The Green Mantle

Glendalough, Ireland. 2011.

Wear this cloak of scent when your head is in the stars and you wish to come back to earth.

The Green Mantle, another of the four Arabesque Aromas perfumes designed with the theme of emotional well-being in mind, is a pure botanical perfume, touched by the scent of damp leaves, mossy trees, patchouli, and earth.

https://www.etsy.com/listing/47423270/the-green-mantle-a-natural-perfume-oil?listing_id=47423270&listing_slug=the-green-mantle-a-natural-perfume-oil

A sample can be ordered here

https://www.etsy.com/listing/48799681/one-natural-perfume-oil-sample-by?listing_id=48799681&listing_slug=one-natural-perfume-oil-sample-b

Shamrock photograph from my travels in Ireland, May 2011, copyright Kirsten Schilling.

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“The Heart Illumined”

Arabesque’s “The Heart Illumined” botanical perfume is so-named after a journal entry I found, written when I was driving across Ireland on my first and fateful visit, May 2002.

Driving on Irish Country Roads, 2002.

“You can’t see my handwriting, but here it is shaky from driving on narrow country roads. And there is a map of Ireland folded beneath my notebook, because today I am the navigator.

We’re on the Ring of Kerry, just leaving Dingle… While up at some of the highest and most ecstatic points, looking down at the misty expanses of green unfolding around us, it occurred to me that my heart has healed on this journey, somewhere along the way… ”

“The Heart Illumined,” another of the four Arabesque Aromas perfumes designed with the theme of emotional well-being in mind, is a botanical perfume containing Australian Emerald Cypress, a naturally bright, emerald green essential oil. A fresh, slightly earthy unisex perfume with notes of Black Pepper, Bergamot and Geranium, “The Heart Illumined” also contains a sprinkling of Peridot semi-precious stones that rest at the bottom of the bottle.

http://www.etsy.com/listing/63803891/the-heart-illumined-botanical-perfume

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On Holy Wells & Sacred Water

“Lakes and rivers were seen as ways in which prayers could be carried to the deities. The waters were sacred messengers. Whereas lakes and rivers pour your supplications away and therefore calmed the gods or goddesses, or alerted them to your problem, the benefits of wells are usually depicted as being given freely to all.”

~from The Spiritual Traveler by Palmer & Palmer

Kirsten at the Christian Brigid's Well, Kildare, Ireland. 2002.

To me, holy wells represent unconditional purity and sanctity, renewal, blessing and recovery. From illness. From the past…  From whatever. I’m a big believer in ‘the fresh start’ and the ‘new beginning.’

I think this is because the symbolism of the goddess – and Saint – Brigid is sacred and beautiful to me, and I take it very personally. An ancient Celtic fire goddess, later turned saint by the early Irish Catholic church, both goddess and Saint Brigid are patrons of light, fire, poetry, brides, purification, renewal and holy wells.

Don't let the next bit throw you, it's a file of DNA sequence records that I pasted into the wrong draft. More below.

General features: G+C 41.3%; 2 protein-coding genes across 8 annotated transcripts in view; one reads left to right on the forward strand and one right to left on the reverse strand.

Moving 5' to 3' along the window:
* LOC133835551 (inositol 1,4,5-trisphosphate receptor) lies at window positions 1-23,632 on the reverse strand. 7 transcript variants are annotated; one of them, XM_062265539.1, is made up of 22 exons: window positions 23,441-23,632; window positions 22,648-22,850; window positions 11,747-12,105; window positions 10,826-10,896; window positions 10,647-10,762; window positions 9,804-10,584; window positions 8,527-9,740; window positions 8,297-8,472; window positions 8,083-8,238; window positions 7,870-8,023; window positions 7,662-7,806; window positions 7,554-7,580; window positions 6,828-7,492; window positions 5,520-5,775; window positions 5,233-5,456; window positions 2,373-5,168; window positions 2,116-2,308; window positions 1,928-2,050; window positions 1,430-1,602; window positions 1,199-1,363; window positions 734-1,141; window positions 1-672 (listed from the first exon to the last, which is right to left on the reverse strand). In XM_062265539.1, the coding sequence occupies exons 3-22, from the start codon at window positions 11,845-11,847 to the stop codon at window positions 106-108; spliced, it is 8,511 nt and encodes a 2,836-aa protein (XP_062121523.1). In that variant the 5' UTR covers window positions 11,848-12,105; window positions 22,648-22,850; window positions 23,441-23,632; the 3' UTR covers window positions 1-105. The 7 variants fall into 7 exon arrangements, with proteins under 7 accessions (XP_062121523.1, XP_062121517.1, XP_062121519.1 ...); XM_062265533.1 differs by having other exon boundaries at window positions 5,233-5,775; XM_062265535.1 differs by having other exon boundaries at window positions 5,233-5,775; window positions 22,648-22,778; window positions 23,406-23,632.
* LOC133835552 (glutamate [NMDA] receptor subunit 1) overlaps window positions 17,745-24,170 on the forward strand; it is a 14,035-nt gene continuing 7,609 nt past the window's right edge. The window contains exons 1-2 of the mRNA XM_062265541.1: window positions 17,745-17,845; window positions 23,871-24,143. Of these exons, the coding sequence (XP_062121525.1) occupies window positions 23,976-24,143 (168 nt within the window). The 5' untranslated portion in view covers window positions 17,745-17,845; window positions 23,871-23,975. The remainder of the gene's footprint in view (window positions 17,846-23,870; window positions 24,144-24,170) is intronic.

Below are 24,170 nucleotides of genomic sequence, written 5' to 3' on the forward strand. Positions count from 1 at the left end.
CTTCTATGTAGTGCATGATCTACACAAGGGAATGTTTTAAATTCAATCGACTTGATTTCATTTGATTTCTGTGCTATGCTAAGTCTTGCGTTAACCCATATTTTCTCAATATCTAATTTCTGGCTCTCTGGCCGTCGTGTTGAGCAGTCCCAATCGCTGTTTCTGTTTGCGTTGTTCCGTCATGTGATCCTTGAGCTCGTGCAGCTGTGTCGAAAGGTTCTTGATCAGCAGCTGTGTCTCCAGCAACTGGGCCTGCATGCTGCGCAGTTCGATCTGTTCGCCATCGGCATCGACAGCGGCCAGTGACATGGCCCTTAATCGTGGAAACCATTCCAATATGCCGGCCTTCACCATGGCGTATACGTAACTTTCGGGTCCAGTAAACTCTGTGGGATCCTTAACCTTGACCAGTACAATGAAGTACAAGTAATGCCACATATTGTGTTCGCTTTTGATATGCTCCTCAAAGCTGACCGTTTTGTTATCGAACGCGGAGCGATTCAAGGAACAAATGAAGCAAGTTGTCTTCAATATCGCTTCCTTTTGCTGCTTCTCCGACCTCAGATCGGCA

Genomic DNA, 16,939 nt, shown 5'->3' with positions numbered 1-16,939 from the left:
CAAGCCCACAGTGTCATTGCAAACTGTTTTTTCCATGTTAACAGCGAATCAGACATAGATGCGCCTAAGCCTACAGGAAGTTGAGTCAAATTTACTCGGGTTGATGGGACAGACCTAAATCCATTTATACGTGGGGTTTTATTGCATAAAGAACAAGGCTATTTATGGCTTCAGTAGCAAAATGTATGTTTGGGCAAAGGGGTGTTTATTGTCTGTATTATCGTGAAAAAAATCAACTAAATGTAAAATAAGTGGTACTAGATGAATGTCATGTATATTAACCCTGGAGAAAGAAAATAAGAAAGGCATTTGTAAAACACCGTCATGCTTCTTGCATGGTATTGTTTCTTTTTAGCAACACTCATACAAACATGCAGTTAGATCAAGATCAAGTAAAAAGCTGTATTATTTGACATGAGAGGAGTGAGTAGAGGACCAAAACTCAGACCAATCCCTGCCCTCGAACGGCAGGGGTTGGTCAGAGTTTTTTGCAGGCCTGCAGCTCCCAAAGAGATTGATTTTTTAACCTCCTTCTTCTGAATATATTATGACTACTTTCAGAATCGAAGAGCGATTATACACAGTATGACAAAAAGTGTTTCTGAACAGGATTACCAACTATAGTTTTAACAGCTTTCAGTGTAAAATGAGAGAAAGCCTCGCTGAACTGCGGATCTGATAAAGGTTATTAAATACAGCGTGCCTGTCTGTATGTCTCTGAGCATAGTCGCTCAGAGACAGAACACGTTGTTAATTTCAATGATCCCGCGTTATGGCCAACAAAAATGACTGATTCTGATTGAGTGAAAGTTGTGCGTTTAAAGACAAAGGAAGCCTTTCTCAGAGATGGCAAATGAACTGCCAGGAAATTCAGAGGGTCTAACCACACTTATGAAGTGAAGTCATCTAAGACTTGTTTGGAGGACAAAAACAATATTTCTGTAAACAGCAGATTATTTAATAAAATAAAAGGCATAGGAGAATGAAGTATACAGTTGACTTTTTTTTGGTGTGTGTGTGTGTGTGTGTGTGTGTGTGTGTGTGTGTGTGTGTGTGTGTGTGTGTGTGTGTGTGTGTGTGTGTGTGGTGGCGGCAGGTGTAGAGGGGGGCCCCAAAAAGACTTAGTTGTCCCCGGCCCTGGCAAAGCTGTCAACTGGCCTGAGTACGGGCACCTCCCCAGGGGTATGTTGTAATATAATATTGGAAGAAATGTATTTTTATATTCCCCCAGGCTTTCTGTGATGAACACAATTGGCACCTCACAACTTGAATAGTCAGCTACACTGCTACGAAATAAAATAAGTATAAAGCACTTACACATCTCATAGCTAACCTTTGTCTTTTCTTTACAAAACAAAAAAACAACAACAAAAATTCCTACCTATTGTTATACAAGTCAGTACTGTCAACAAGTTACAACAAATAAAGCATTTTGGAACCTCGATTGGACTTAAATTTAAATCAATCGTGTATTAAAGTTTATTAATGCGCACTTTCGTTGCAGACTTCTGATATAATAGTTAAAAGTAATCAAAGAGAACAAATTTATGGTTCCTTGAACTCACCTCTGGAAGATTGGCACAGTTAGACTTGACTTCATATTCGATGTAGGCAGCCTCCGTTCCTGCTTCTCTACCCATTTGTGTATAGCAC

Brigid’s time of year is early February, when snowdrops, the first flowers of spring, begin to appear, pushing their heads through the snow and the dark of late winter. There are many celebrations that exist in different guises, yet similar in essence, with which to honor Her. For instance, the medieval holiday of Candlemas, celebrated February 2nd, first inspired me to create the Brigid’s candle in 2001.

For roughly the past ten years, I’ve made candles in my kitchen during this holiday, honoring light and renewal, and creating this tool for others to do the same. I add drops of the holy well water to the wax as it is melting for an extra ‘benediction.’

Arabesque Aroma's Brigid's Candle

The word Candlemas comes from the Latin word festa candelarum, the festival of candles, and it isn’t at all a coincidence that it falls on the Celtic fire celebration of Brigid, celebrated sundown February 1st to sundown February 2 and the feast day of Brigid the saint, February 1st.

The ancient, pre-Christian Brigid's Well, Kildare, Ireland 2006

Both the Goddess and the Saint Brigid also have a connection with smithcraft.

Which sounds rather random and odd, if one does not know that smithcraft and metalwork was a highly revered and honorable craft in the North and Hiberno-Saxon (ancient Irish) art movement of the 6th – 9th centuries, akin to magic. (When our goddess became Saint Brigit, the patron saint of smithcraft, brides, poetry and purification, she was said to have lived in Kildare, Ireland in the 5th century. And the first Vitae Brigitae, or Life of Brigid, was written c. 650 AD.)

In the Hiberno-Saxon art movement metalwork, particularly where the use of gold is concerned, revealed the concern with the transmutation of the soul into something higher, better, illuminated and purified. For the above reasons, I find it difficult to entirely separate Brigid’s array of symbolism from the ancient art of alchemy.

courtesy of Chantal Simon

Roman Baths, Bath, England, 2008. Photograph courtesy of Chantal Simon.

Holy Wells such as the ones in Kildare, Ireland, the Roman ones in Bath, or the Chalice Well in Glastonbury, England, are visited by thousands of pilgrims each year who bring with them their hopes and prayers of transmutation, purity and renewal.

Pilgrim's prayers and offerings, tied to a Blackthorn just outside the Chalice Well at Glastonbury, Somerset, England. December, 2008.

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